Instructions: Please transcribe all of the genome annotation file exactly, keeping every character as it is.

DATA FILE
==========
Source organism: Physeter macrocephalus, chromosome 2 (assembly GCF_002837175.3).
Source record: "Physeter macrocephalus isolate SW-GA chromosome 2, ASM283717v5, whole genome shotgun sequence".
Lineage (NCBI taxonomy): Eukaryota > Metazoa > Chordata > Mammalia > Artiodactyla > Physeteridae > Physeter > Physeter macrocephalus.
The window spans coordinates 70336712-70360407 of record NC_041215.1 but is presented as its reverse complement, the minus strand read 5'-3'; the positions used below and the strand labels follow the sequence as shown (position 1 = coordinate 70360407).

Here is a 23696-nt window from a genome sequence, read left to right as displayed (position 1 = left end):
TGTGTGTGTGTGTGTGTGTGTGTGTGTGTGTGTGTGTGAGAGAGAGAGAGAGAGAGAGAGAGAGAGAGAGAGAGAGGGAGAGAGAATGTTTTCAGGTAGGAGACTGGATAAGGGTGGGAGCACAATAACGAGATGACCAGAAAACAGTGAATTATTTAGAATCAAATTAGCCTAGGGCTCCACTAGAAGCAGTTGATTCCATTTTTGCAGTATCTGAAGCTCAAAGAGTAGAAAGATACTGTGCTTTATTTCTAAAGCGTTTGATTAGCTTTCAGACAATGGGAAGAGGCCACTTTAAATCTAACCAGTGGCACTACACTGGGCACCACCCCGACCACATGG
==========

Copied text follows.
Source organism: Physeter macrocephalus, chromosome 2 (assembly GCF_002837175.3).
Source record: "Physeter macrocephalus isolate SW-GA chromosome 2, ASM283717v5, whole genome shotgun sequence".
Lineage (NCBI taxonomy): Eukaryota > Metazoa > Chordata > Mammalia > Artiodactyla > Physeteridae > Physeter > Physeter macrocephalus.
The window spans coordinates 70336712-70360407 of record NC_041215.1 but is presented as its reverse complement, the minus strand read 5'-3'; the positions used below and the strand labels follow the sequence as shown (position 1 = coordinate 70360407).

Here is a 23696-nt window from a genome sequence, read left to right as displayed (position 1 = left end):
TGTGTGTGTGTGTGTGTGTGTGTGTGTGTGTGTGTGTGAGAGAGAGAGAGAGAGAGAGAGAGAGAGAGAGAGAGAGGGAGAGAGAATGTTTTCAGGTAGGAGACTGGATAAGGGTGGGAGCACAATAACGAGATGACCAGAAAACAGTGAATTATTTAGAATCAAATTAGCCTAGGGCTCCACTAGAAGCAGTTGATTCCATTTTTGCAGTATCTGAAGCTCAAAGAGTAGAAAGATACTGTGCTTTATTTCTAAAGCGTTTGATTAGCTTTCAGACAATGGGAAGAGGCCACTTTAAATCTAACCAGTGGCACTACACTGGGCACCACCCCGACCACATGG